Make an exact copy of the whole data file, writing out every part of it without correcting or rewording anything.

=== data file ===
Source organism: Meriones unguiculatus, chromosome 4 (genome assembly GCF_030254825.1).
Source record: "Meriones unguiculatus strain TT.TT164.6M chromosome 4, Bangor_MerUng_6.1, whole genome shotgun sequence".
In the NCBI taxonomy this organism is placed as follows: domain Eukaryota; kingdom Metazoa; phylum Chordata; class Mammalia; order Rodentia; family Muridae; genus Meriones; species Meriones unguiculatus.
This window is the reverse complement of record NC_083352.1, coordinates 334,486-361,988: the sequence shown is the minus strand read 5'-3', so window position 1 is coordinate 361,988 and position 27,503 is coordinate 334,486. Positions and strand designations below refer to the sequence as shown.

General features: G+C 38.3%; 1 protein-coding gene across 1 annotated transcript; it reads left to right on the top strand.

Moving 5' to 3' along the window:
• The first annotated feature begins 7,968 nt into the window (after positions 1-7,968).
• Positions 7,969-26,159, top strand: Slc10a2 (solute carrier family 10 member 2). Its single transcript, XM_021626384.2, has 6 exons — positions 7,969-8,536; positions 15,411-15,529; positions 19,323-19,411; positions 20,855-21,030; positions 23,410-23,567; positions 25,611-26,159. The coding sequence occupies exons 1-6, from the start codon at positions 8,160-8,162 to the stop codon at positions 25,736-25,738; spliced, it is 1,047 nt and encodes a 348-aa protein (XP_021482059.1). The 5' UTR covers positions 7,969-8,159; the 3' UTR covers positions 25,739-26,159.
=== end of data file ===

Source organism: Meriones unguiculatus, chromosome 4 (genome assembly GCF_030254825.1).
Source record: "Meriones unguiculatus strain TT.TT164.6M chromosome 4, Bangor_MerUng_6.1, whole genome shotgun sequence".
In the NCBI taxonomy this organism is placed as follows: domain Eukaryota; kingdom Metazoa; phylum Chordata; class Mammalia; order Rodentia; family Muridae; genus Meriones; species Meriones unguiculatus.
This window is the reverse complement of record NC_083352.1, coordinates 334,486-361,988: the sequence shown is the minus strand read 5'-3', so window position 1 is coordinate 361,988 and position 27,503 is coordinate 334,486. Positions and strand designations below refer to the sequence as shown.

General features: G+C 38.3%; 1 protein-coding gene across 1 annotated transcript; it reads left to right on the top strand.

Moving 5' to 3' along the window:
• The first annotated feature begins 7,968 nt into the window (after positions 1-7,968).
• Positions 7,969-26,159, top strand: Slc10a2 (solute carrier family 10 member 2). Its single transcript, XM_021626384.2, has 6 exons — positions 7,969-8,536; positions 15,411-15,529; positions 19,323-19,411; positions 20,855-21,030; positions 23,410-23,567; positions 25,611-26,159. The coding sequence occupies exons 1-6, from the start codon at positions 8,160-8,162 to the stop codon at positions 25,736-25,738; spliced, it is 1,047 nt and encodes a 348-aa protein (XP_021482059.1). The 5' UTR covers positions 7,969-8,159; the 3' UTR covers positions 25,739-26,159.